Many Americans Fighting in Iraq, Syria Are Foes of IS

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FILE - Fighters take a selfie while firing artillery against Islamic State militants in Fallujah, Iraq, May 29, 2016.

Study shows more than half of US citizens who have gone to fight in Iraq or Syria are not Islamic State supporters but are battling the terror group

FILE - Fighters take a selfie while firing artillery against Islamic State militants in Fallujah, Iraq, May 29, 2016.
FILE – Fighters take a selfie while firing artillery against Islamic State militants in Fallujah, Iraq, May 29, 2016.

Jeff Seldin

WASHINGTON—More than half the men and women who have left the United States to join the conflict in Iraq and Syria may actually be battling against the Islamic State terror group instead of fighting for it.

That conclusion is based on a new report by the London-based Institute for Strategic Dialogue (ISD), as well as on court records and information previously shared by intelligence and law enforcement officials.

“That pathway is fairly well-trodden. The scale of it surprised us a little bit,” said ISD Policy and Research Manager Henry Tuck, who co-authored “Shooting in the Right Direction: Anti-ISIS Foreign Fighters in Syria & Iraq.” ISIS is an acronym for Islamic State.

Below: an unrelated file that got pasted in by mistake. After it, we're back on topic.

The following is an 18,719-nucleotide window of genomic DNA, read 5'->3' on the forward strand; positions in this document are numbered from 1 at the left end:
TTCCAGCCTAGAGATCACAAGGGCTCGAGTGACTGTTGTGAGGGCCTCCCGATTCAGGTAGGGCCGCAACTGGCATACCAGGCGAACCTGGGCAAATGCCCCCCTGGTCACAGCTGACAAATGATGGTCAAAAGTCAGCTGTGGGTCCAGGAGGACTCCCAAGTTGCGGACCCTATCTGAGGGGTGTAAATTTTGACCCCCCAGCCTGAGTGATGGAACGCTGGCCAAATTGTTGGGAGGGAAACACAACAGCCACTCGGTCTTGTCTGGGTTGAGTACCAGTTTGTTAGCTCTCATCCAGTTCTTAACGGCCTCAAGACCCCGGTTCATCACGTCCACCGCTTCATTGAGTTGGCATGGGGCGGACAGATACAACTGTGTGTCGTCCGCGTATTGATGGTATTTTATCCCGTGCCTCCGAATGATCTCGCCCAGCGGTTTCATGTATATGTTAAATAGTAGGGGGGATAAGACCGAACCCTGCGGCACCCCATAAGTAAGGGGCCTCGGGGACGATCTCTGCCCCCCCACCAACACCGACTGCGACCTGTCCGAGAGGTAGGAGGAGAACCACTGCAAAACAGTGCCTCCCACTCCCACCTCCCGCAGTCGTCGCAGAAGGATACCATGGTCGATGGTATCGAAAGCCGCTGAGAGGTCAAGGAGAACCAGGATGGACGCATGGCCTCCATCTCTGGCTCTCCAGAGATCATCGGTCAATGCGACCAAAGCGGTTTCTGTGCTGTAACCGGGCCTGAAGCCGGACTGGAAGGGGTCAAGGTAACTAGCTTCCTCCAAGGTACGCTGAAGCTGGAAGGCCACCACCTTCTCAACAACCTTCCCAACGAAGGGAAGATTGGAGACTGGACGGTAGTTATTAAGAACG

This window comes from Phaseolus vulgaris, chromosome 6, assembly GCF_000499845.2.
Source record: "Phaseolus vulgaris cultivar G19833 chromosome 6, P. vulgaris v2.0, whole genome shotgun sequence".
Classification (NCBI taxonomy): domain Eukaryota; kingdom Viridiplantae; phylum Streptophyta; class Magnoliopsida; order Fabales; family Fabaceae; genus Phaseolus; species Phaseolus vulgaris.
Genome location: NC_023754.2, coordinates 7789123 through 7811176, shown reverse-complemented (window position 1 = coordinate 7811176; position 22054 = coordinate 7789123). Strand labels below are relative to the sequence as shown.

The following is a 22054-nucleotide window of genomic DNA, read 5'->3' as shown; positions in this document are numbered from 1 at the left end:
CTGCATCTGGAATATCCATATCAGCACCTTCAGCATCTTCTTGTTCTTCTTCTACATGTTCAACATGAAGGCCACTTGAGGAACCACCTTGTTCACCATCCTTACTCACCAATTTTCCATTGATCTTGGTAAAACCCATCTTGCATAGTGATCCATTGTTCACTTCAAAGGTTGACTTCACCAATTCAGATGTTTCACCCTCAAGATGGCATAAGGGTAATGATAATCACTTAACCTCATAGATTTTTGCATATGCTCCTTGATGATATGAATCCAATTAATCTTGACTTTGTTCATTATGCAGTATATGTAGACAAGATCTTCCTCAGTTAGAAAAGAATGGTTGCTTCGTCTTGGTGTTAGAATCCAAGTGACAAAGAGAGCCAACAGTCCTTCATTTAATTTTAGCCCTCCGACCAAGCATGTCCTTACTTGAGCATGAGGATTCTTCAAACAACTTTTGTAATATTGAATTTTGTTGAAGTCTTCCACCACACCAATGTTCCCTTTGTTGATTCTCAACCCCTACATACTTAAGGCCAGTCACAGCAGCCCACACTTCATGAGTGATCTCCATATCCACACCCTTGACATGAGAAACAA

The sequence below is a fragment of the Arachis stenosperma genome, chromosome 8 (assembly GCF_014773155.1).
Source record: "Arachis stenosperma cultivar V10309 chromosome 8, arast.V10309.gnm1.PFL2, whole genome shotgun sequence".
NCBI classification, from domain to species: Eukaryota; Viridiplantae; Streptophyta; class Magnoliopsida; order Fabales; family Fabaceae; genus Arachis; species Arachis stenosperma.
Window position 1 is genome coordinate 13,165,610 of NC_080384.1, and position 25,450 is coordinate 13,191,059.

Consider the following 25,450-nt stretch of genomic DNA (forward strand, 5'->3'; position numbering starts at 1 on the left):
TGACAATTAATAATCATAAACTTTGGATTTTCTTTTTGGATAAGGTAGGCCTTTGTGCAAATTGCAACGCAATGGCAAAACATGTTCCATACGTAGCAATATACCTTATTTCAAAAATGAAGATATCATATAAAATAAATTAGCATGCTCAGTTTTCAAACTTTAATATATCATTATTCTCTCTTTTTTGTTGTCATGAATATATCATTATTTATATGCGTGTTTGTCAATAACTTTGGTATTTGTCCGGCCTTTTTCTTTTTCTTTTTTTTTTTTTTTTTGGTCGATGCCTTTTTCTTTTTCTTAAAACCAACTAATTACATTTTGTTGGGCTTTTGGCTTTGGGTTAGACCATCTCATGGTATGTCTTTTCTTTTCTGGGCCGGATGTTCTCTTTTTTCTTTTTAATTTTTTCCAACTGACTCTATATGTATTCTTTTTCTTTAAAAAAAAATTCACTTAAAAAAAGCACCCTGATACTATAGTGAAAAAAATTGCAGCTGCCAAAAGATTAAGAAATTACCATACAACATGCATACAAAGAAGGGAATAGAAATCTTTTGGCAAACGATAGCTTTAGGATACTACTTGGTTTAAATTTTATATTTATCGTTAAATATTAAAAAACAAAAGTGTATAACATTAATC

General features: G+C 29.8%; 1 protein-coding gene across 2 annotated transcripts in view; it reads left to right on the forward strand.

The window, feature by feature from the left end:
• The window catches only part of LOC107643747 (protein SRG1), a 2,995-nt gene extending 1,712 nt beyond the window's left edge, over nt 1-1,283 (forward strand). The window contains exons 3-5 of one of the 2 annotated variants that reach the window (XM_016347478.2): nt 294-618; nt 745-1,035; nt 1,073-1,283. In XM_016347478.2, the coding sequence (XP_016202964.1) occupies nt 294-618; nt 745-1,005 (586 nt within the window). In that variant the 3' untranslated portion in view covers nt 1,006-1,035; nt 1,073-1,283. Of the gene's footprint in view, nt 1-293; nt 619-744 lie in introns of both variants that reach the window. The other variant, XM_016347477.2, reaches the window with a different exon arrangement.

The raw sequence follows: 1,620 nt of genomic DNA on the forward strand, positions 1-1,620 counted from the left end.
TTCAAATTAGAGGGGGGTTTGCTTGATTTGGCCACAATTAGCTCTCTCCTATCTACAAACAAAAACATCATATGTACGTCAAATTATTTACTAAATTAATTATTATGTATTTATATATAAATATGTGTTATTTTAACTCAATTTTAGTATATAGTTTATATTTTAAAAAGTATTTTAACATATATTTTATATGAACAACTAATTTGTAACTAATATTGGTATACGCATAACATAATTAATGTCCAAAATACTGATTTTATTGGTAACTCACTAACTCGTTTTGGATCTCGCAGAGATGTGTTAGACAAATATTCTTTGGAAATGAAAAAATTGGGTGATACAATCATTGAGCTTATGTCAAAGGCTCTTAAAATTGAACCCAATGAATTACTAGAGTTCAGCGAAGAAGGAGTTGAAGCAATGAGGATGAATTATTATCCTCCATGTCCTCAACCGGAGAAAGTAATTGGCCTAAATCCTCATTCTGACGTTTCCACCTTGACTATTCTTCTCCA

The report looked at the nationalities and motivations of foreign fighters who traveled to the region through the end of 2015 specifically to fight IS or other known terror groups. It found 114 of these fighters were from the U.S.

That figure alone would represent a sizeable chunk — almost 46 percent — of the approximately 250 Americans who, according to U.S. law enforcement officials and the intelligence community, have sought to take part in the overall conflict.

But the percentage of American foreign fighters battling IS may be higher still — perhaps more than 50 percent — in large part because officials admit not all of the Americans who tried to go to Syria and Iraq actually made it.

In fact, statistics kept by the George Washington University Program on Extremism indicate as many as 47 would-be foreign fighters have been arrested in the U.S. and charged with IS-related offenses.

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